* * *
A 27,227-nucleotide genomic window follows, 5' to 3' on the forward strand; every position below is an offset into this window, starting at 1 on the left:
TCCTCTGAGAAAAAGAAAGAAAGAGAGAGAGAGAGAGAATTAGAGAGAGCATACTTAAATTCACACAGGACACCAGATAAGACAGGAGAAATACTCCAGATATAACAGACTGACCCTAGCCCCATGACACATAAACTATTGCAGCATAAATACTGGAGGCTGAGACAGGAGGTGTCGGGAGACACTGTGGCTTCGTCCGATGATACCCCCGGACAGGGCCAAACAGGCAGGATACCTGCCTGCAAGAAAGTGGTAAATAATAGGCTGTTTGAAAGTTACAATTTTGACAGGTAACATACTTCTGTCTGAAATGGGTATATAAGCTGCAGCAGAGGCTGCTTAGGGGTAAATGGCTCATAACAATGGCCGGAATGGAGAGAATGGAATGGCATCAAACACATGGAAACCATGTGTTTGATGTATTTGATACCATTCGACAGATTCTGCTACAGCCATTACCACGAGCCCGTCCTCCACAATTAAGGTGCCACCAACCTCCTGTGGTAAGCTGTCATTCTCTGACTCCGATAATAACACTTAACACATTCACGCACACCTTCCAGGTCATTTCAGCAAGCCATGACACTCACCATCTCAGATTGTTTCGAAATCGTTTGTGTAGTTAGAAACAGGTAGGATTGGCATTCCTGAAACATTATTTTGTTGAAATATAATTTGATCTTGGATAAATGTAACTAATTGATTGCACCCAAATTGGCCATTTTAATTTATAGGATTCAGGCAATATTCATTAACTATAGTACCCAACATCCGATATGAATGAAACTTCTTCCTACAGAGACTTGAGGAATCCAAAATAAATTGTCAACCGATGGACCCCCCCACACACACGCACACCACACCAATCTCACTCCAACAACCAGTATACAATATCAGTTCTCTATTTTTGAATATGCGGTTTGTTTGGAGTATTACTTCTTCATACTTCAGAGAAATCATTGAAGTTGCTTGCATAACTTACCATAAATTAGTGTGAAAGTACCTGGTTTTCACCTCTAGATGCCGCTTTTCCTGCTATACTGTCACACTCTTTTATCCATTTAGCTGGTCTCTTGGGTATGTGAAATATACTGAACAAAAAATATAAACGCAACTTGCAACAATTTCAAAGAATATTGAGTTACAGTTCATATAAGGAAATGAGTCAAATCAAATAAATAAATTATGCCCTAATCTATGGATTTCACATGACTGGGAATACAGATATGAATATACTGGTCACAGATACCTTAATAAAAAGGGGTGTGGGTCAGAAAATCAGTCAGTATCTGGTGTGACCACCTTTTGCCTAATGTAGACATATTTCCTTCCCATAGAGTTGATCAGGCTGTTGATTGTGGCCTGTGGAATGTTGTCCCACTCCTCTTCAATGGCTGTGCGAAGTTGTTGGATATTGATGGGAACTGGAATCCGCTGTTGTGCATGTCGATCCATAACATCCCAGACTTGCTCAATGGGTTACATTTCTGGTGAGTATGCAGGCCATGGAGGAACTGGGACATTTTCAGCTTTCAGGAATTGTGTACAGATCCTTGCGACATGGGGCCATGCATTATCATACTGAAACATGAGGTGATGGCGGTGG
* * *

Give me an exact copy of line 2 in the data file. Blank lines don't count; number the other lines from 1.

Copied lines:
TCCTCTGAGAAAAAGAAAGAAAGAGAGAGAGAGAGAGAATTAGAGAGAGCATACTTAAATTCACACAGGACACCAGATAAGACAGGAGAAATACTCCAGATATAACAGACTGACCCTAGCCCCATGACACATAAACTATTGCAGCATAAATACTGGAGGCTGAGACAGGAGGTGTCGGGAGACACTGTGGCTTCGTCCGATGATACCCCCGGACAGGGCCAAACAGGCAGGATACCTGCCTGCAAGAAAGTGGTAAATAATAGGCTGTTTGAAAGTTACAATTTTGACAGGTAACATACTTCTGTCTGAAATGGGTATATAAGCTGCAGCAGAGGCTGCTTAGGGGTAAATGGCTCATAACAATGGCCGGAATGGAGAGAATGGAATGGCATCAAACACATGGAAACCATGTGTTTGATGTATTTGATACCATTCGACAGATTCTGCTACAGCCATTACCACGAGCCCGTCCTCCACAATTAAGGTGCCACCAACCTCCTGTGGTAAGCTGTCATTCTCTGACTCCGATAATAACACTTAACACATTCACGCACACCTTCCAGGTCATTTCAGCAAGCCATGACACTCACCATCTCAGATTGTTTCGAAATCGTTTGTGTAGTTAGAAACAGGTAGGATTGGCATTCCTGAAACATTATTTTGTTGAAATATAATTTGATCTTGGATAAATGTAACTAATTGATTGCACCCAAATTGGCCATTTTAATTTATAGGATTCAGGCAATATTCATTAACTATAGTACCCAACATCCGATATGAATGAAACTTCTTCCTACAGAGACTTGAGGAATCCAAAATAAATTGTCAACCGATGGACCCCCCCACACACACGCACACCACACCAATCTCACTCCAACAACCAGTATACAATATCAGTTCTCTATTTTTGAATATGCGGTTTGTTTGGAGTATTACTTCTTCATACTTCAGAGAAATCATTGAAGTTGCTTGCATAACTTACCATAAATTAGTGTGAAAGTACCTGGTTTTCACCTCTAGATGCCGCTTTTCCTGCTATACTGTCACACTCTTTTATCCATTTAGCTGGTCTCTTGGGTATGTGAAATATACTGAACAAAAAATATAAACGCAACTTGCAACAATTTCAAAGAATATTGAGTTACAGTTCATATAAGGAAATGAGTCAAATCAAATAAATAAATTATGCCCTAATCTATGGATTTCACATGACTGGGAATACAGATATGAATATACTGGTCACAGATACCTTAATAAAAAGGGGTGTGGGTCAGAAAATCAGTCAGTATCTGGTGTGACCACCTTTTGCCTAATGTAGACATATTTCCTTCCCATAGAGTTGATCAGGCTGTTGATTGTGGCCTGTGGAATGTTGTCCCACTCCTCTTCAATGGCTGTGCGAAGTTGTTGGATATTGATGGGAACTGGAATCCGCTGTTGTGCATGTCGATCCATAACATCCCAGACTTGCTCAATGGGTTACATTTCTGGTGAGTATGCAGGCCATGGAGGAACTGGGACATTTTCAGCTTTCAGGAATTGTGTACAGATCCTTGCGACATGGGGCCATGCATTATCATACTGAAACATGAGGTGATGGCGGTGG